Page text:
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Sovereign Debt: Default, Market Sanction, and Bailout

  • Paulo Augusto P. de Britto
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    This paper explores the case of a sovereign indebted country facing a choice of economic policy today that will determine the country's ability to continue its debt servicing in the future. If the sovereign undertakes an unsound economic policy it will repudiate its debt with certainty; otherwise it will repudiate its debt with some positive probability. In our framework there is no court to enforce contracts. However, we assume the existence of a multilateral financial institution that could bailout the financially troubled sovereign country. Our focus is on the incentives created by the perspective of a bailout, as well as the punishment that the international financial markets could impose on the defaulting country, on today's economic policy. This essay provides a theoretical grounding for the IMF and other multilateral agencies intervention on the international financial markets showing that, unlike the idea that bailouts create both debtor and creditor moral hazard, it is sometimes a result of creditors' overreaction to the prospect of a liquidity crisis. The main result of the essay is that the multilateral will be better off bailing out the country regardless of the economic policy undertaken in order to avoid bigger losses from a generalized financial crisis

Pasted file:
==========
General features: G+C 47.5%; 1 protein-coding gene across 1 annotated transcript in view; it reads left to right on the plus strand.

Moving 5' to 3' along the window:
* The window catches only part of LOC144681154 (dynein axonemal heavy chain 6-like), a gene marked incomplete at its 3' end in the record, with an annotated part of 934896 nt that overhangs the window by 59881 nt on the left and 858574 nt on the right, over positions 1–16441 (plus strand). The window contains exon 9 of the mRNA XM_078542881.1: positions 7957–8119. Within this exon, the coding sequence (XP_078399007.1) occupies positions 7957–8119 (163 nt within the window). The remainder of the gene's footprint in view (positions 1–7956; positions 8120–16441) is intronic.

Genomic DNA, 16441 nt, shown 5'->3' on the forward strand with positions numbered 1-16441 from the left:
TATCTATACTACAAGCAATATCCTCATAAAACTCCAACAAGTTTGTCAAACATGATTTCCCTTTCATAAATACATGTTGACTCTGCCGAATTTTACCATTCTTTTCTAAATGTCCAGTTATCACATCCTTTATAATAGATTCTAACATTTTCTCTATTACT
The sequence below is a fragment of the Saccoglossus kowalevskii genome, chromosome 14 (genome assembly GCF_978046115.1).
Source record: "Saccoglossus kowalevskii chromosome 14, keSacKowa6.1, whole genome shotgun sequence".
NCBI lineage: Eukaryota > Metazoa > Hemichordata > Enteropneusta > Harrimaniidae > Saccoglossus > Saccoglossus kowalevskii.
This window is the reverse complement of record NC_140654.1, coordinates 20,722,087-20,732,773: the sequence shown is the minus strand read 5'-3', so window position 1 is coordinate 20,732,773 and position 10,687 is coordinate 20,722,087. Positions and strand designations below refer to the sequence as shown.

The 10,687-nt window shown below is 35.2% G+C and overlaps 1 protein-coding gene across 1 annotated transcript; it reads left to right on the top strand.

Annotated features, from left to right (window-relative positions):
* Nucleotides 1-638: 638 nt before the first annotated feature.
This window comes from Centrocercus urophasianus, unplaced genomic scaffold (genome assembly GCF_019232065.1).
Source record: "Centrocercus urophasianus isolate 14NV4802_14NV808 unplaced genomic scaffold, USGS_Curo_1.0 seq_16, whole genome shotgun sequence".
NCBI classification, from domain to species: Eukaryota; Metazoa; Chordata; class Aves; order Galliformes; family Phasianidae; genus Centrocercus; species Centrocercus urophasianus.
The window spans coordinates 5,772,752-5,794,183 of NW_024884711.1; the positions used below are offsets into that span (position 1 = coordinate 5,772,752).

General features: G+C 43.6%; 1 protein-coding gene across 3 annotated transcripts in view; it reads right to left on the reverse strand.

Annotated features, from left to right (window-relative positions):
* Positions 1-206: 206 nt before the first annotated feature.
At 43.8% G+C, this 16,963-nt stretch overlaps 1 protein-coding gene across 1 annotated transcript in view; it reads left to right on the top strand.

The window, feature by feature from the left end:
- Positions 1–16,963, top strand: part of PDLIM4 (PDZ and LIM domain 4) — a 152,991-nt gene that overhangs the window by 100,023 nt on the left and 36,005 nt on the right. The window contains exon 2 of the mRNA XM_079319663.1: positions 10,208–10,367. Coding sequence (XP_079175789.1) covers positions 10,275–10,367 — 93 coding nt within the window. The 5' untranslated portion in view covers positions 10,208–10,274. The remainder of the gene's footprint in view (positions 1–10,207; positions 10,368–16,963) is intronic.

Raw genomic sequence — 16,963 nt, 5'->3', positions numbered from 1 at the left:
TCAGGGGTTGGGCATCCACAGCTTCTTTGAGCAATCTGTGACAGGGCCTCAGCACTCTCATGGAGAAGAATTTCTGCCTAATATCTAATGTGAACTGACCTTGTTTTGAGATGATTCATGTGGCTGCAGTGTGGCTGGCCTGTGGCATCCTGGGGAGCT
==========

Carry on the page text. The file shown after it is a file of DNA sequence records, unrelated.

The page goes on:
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    File URL: http://repec.org/esLATM04/up.14012.1082055378.pdf
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    Paper provided by Econometric Society in its series Econometric Society 2004 Latin American Meetings with number 237.

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    Date of creation: 11 Aug 2004
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    Handle: RePEc:ecm:latm04:237
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    1. Jonathan Eaton & Raquel Fernandez, 1995. "Sovereign Debt," NBER Working Papers 5131, National Bureau of Economic Research, Inc.
    2. repec:att:wimass:8813 is not listed on IDEAS
    3. Jonathan Eaton, 1991. "Sovereign Debt: A Primer," Boston University - Institute for Economic Development 21, Boston University, Institute for Economic Development.
    4. Bordo, Michael D. & Schwartz, Anna J., 2000. "Measuring real economic effects of bailouts: historical perspectives on how countries in financial distress have fared with and without bailouts," Carnegie-Rochester Conference Series on Public Policy, Elsevier, vol. 53(1), pages 81-167, December.
    5. Eaton, Jonathan & Gersovitz, Mark, 1981. "Debt with Potential Repudiation: Theoretical and Empirical Analysis," Review of Economic Studies, Wiley Blackwell, vol. 48(2), pages 289-309, April.
    6. Rose, Andrew K, 2002. "One Reason Countries Pay Their Debts: Renegotiation and International Trade," CEPR Discussion Papers 3157, C.E.P.R. Discussion Papers.
    7. Jeremy Bulow & Kenneth Rogoff, 1998. "Sovereign Debt: Is to Forgive to Forget," Levine's Working Paper Archive 209, David K. Levine.
    8. Jonathan Eaton & Mark Gersovitz & Joseph E. Stiglitz, 1986. "The Pure Theory of Country Risk," NBER Working Papers 1894, National Bureau of Economic Research, Inc.
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